If you’ve ever heard me speak, I often talk about the three types of relationships we must develop in an effort to both enhance the quality and the diversity in our portfolio of relationships: personal, functional and strategic.

  • Personal relationships are often the easiest because they’re discretionary yet seldom relevant to our professional lives. These are poker and golf buddies, girlfriends, PTA or soccer parents.
  • Functional relationships are the ones we work with because we have to; let’s be honest, some of our clients and colleagues. They may not be discretionary as we often don’t or can’t pick who we work with, but they’re still safe because of the context of the relationship. They’re focused on efficiency and effectiveness; in essence, our ability to get things done.
  • Most people get the first two and they have plenty of the first two. It’s the last one they miss out on, which are our strategic relationships. By definition, they elevate our thinking, our perspective, our beliefs in our selves, and our resolve to reach above and beyond our perceived limitations. They possess a certain future horizon context about them, as they’ve seen the movie and have been in the pitfalls we’re headed for.

So how do you get there? How do you develop and nurture the right relationships along a continuum to elevate them above the others? How do you become a strategic relationship to others? I’ve identified five stages of relationship development in bridging relationship creation to relationship capitalization:

  • Initiating – 2nd Interaction – Nurturing – Sustaining and Capitalizing

Along the way, six stages will force you to consistently, intently, and strategically exchange Relationship Currency®, earn Reputation Capital®, and develop your Professional Net Worth®:

1. Trust-Centric Introductions – Dialing for dollars is a losing proposition. Relationships are getting more sophisticated, better protected, and constantly pressured for efficiency and effectiveness. By far the best way to spark the potential for a strategic relationship is through trust-centric introductions. When trusted and valued relationships introduce you, you immediately benefit from credibility by association. Chose your sources of access wisely for if they dilute their credibility, so will be limited your options in disengaging yourself from that association.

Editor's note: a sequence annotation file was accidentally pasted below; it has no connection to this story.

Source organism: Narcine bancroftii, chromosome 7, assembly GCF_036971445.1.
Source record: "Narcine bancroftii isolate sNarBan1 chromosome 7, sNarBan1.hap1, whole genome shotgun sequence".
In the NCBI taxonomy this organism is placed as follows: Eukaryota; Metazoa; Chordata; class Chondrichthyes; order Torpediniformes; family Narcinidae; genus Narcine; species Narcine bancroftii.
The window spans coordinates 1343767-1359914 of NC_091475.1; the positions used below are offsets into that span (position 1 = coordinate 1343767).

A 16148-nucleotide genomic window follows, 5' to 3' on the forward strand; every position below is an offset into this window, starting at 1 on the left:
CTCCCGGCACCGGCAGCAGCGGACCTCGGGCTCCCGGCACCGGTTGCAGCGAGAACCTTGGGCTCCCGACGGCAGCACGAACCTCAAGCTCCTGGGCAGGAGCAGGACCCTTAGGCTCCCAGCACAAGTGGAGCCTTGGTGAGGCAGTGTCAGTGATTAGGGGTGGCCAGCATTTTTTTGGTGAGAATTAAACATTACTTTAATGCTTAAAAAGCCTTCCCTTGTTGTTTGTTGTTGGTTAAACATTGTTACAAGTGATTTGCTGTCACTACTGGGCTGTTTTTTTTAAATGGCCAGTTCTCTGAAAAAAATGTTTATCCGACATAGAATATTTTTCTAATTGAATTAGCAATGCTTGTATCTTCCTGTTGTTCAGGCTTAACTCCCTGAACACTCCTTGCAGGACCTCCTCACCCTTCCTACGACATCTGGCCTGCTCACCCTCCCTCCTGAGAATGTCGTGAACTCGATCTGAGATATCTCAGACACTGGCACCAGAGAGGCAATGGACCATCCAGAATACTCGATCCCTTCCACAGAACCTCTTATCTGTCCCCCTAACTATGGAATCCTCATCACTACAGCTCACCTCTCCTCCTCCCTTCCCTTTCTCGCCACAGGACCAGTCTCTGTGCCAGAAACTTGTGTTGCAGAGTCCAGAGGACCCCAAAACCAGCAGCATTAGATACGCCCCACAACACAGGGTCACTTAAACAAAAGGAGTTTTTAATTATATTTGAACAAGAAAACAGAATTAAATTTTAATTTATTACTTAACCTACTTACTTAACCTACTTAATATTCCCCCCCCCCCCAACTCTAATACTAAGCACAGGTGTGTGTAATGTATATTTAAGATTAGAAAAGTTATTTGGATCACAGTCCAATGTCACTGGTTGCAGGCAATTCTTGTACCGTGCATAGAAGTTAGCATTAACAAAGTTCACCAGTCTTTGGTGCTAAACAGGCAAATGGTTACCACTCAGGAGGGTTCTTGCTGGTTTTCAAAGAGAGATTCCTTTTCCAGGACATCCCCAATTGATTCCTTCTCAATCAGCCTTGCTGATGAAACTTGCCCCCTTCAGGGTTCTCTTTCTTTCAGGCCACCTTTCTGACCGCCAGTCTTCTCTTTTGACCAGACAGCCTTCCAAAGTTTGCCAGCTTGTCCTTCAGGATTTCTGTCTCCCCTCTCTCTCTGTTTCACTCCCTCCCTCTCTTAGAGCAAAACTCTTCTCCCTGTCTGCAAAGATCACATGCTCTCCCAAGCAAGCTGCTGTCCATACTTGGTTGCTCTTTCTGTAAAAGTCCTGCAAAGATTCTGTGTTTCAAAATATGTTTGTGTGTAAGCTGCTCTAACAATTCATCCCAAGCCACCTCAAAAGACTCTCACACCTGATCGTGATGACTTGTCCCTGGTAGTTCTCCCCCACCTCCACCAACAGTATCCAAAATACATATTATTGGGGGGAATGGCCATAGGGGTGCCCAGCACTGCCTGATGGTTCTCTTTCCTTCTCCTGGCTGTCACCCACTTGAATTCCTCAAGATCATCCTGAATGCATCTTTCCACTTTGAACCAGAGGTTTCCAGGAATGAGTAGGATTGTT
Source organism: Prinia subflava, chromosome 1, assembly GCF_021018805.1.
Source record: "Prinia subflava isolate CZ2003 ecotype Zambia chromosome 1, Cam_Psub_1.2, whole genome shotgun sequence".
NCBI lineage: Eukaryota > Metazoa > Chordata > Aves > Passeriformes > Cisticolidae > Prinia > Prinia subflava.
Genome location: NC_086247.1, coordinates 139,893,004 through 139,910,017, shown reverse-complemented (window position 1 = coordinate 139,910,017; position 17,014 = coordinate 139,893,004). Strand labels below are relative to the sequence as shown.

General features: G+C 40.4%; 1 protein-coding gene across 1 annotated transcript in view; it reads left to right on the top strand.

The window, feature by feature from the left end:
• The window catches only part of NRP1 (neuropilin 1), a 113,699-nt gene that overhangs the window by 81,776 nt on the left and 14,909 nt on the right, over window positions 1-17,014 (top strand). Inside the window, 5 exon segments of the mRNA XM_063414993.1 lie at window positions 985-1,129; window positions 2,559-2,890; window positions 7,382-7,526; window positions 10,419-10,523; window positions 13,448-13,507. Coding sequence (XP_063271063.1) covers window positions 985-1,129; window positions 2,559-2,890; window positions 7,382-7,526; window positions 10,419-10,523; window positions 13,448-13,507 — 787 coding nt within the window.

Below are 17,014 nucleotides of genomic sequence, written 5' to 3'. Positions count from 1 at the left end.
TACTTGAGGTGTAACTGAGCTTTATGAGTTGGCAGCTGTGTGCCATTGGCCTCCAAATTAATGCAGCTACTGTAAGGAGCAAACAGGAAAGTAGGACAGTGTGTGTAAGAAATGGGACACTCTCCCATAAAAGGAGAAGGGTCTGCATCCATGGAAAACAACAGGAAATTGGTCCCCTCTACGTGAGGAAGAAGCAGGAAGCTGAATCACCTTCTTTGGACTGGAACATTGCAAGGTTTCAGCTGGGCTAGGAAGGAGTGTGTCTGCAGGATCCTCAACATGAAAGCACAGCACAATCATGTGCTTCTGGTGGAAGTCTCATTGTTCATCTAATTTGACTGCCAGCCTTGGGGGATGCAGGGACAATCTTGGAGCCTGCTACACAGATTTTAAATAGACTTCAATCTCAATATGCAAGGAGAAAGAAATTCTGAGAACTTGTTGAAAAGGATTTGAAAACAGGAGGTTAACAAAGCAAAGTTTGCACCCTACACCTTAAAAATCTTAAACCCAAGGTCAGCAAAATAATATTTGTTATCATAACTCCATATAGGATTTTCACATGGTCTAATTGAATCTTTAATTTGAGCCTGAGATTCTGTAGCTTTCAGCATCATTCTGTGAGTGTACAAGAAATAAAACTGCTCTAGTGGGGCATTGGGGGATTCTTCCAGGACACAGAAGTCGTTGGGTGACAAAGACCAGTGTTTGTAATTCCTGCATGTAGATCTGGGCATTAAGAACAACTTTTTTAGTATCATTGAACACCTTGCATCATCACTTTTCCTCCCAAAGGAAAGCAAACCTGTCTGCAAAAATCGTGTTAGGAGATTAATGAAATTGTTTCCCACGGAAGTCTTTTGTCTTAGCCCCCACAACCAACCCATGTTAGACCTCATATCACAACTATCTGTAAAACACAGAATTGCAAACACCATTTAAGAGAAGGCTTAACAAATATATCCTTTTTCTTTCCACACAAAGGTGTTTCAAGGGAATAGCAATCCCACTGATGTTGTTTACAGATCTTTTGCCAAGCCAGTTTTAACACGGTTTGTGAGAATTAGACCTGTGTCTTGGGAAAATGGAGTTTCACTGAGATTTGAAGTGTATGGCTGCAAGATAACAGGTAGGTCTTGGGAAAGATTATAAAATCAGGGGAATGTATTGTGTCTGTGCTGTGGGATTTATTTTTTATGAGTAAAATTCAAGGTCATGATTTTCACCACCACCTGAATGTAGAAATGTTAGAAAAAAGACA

2. Repeat Confidence – Although you may have gained access through confidence in others, most relationships test one another very early on. When you perform, deliver on your commitments, demonstrate not just competence (table stakes) but a genuine caring, you earn repeat confidence. The more impactful the test, the higher the elevation of your relationship development slope.

3. Unquestionable Integrity – In our current low-trust environment, you or your organization is surely to slip up, make a mistake, or suffer from a poor judgment. It doesn’t matter that you failed – two points which matter are:

a. Whether the failure was blameworthy or praiseworthy – see Failing Intently chapter in my new book Return on Impact: Leadership Strategies for the Age of Connected Relationships (ASAE, 2012) and reference to professor Amy Edmondson at Harvard Business School.

b. What you and your organization chose to do after the failure. To error is human. What elevate relationships to a strategic level are the decisions you make to learn from the failure and move the relationship onward and upward. Humility and open, candid apologies go a long way. Time also becomes an incredible healer of relationship wounds.

4. Custodial Pride – If you have small children, you certainly understand the overwhelming feeling of paternal pride when they accomplish milestones in their growth; straight As on the last report card, the wining goal at the last soccer game, the blue ribbon at the last spelling bee. Business relationships likewise, reach a pivotal point in their development when one or both parties develop a sense of custodial pride in working, going to market, referring, jointly developing, collaborating, creating, integrating, or otherwise being associated with one another.

5. Personal Passion – An amplified business relationship benefits from an innate sense of passion about the respective success of both parties. You’re no longer a logo, a purchase order, or a project. You’ve become emotionally engaged around the jointly desired outcome of your relationship. For the first time, you get the sense that through the good, the bad, and even the ugly scenarios, you’re considerably better off together than you are apart. Laymen’s term for this may be “ying & yang,” or more formal collaborative structures such as joint ventures or a merger or acquisition event.

6. Unsolicited Vested Interest – The pinnacle stage in your path to developing a lasting and highly impactful strategic relationship is one of unsolicited vested interest. When the other party goes out of their way to introduce you into highly desirable or difficult to penetrate circles of influence; when they invite you to private events with exponentially higher profile attendees, when they share ultra confidential insights, when they invite you into their inner circle, these are all evidence of an unsolicited vested interest in both you personally as well as your professional success.

By the way, your performance, execution and results will accelerate your accent along this path, and lack there of will surely dilute your credibility, priority, and relevance. Make no mistake about it: performance trumps all. You have to be competent, capable and your value-delivered must match the value-promised.

How will you elevate your most valuable relationships from function and often, transactional today, to strategic and truly transformational over the next year, decade, or lifetime? Join us for the upcoming IMPACT Webinar Series to learn more…

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